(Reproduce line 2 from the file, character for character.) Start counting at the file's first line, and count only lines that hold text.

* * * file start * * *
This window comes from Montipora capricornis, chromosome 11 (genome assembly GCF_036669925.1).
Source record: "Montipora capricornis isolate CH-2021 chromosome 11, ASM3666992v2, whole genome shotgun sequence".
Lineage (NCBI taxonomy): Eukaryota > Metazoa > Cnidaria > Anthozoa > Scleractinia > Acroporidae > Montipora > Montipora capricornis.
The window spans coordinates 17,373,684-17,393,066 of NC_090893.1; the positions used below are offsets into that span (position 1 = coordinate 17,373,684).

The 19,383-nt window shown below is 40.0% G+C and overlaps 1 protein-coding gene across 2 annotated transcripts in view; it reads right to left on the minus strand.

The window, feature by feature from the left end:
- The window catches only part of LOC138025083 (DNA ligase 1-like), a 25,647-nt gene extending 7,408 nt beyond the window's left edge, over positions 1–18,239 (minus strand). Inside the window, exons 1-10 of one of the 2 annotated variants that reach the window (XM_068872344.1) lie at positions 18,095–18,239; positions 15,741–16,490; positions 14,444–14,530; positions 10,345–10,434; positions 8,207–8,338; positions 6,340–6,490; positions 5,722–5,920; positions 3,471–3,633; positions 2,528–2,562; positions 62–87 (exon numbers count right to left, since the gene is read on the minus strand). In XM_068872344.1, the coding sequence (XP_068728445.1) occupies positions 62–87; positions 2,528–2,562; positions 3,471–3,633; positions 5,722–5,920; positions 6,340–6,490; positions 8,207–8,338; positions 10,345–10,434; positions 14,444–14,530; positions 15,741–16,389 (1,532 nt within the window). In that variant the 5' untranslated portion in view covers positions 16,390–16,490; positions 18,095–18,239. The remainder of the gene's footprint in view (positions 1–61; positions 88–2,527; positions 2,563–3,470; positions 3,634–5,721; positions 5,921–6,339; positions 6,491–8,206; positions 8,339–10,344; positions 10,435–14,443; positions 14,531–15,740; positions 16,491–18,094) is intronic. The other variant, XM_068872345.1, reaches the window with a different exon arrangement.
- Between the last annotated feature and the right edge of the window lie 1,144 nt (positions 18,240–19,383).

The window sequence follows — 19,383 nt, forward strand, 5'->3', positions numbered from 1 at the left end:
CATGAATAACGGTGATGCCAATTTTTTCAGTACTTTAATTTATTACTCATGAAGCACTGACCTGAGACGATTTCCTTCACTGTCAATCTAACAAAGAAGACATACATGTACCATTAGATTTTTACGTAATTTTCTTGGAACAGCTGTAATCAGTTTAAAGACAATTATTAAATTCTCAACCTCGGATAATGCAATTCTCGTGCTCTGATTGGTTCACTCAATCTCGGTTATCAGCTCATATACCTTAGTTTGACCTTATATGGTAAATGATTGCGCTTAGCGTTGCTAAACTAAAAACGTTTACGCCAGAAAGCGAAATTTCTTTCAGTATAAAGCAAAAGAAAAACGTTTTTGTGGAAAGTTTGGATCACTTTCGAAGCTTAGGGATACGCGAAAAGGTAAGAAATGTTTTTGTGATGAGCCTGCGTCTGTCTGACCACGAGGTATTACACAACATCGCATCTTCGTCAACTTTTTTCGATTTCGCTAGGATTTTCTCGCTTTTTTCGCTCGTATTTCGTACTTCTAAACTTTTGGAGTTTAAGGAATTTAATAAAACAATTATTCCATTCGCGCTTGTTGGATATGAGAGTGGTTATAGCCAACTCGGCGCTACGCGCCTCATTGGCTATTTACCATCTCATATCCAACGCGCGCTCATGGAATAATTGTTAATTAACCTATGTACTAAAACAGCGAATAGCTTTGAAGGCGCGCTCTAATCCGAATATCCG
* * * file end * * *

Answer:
Source record: "Montipora capricornis isolate CH-2021 chromosome 11, ASM3666992v2, whole genome shotgun sequence".